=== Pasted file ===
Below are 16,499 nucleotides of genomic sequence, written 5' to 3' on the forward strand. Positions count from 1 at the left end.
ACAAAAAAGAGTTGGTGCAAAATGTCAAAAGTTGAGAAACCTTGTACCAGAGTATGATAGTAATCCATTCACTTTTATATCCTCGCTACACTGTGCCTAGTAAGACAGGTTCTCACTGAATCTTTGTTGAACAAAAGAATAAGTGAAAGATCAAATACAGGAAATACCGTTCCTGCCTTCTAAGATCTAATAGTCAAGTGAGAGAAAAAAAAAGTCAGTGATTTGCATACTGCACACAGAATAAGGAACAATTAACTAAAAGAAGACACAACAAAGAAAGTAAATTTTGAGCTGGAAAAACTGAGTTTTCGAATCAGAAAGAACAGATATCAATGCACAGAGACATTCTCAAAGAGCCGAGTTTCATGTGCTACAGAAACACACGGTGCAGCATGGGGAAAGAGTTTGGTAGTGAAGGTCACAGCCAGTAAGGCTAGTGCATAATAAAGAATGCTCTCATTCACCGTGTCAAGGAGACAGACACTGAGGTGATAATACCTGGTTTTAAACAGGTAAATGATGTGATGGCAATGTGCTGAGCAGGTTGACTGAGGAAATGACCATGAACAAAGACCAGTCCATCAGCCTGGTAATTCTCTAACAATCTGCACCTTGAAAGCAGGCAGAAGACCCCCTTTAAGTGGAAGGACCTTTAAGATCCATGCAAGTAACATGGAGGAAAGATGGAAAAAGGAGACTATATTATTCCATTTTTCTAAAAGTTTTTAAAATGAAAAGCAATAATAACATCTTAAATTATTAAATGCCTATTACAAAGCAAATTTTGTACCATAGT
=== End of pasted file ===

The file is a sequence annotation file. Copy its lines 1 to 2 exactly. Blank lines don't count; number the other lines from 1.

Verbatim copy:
Below are 16,499 nucleotides of genomic sequence, written 5' to 3' on the forward strand. Positions count from 1 at the left end.
ACAAAAAAGAGTTGGTGCAAAATGTCAAAAGTTGAGAAACCTTGTACCAGAGTATGATAGTAATCCATTCACTTTTATATCCTCGCTACACTGTGCCTAGTAAGACAGGTTCTCACTGAATCTTTGTTGAACAAAAGAATAAGTGAAAGATCAAATACAGGAAATACCGTTCCTGCCTTCTAAGATCTAATAGTCAAGTGAGAGAAAAAAAAAGTCAGTGATTTGCATACTGCACACAGAATAAGGAACAATTAACTAAAAGAAGACACAACAAAGAAAGTAAATTTTGAGCTGGAAAAACTGAGTTTTCGAATCAGAAAGAACAGATATCAATGCACAGAGACATTCTCAAAGAGCCGAGTTTCATGTGCTACAGAAACACACGGTGCAGCATGGGGAAAGAGTTTGGTAGTGAAGGTCACAGCCAGTAAGGCTAGTGCATAATAAAGAATGCTCTCATTCACCGTGTCAAGGAGACAGACACTGAGGTGATAATACCTGGTTTTAAACAGGTAAATGATGTGATGGCAATGTGCTGAGCAGGTTGACTGAGGAAATGACCATGAACAAAGACCAGTCCATCAGCCTGGTAATTCTCTAACAATCTGCACCTTGAAAGCAGGCAGAAGACCCCCTTTAAGTGGAAGGACCTTTAAGATCCATGCAAGTAACATGGAGGAAAGATGGAAAAAGGAGACTATATTATTCCATTTTTCTAAAAGTTTTTAAAATGAAAAGCAATAATAACATCTTAAATTATTAAATGCCTATTACAAAGCAAATTTTGTACCATAGT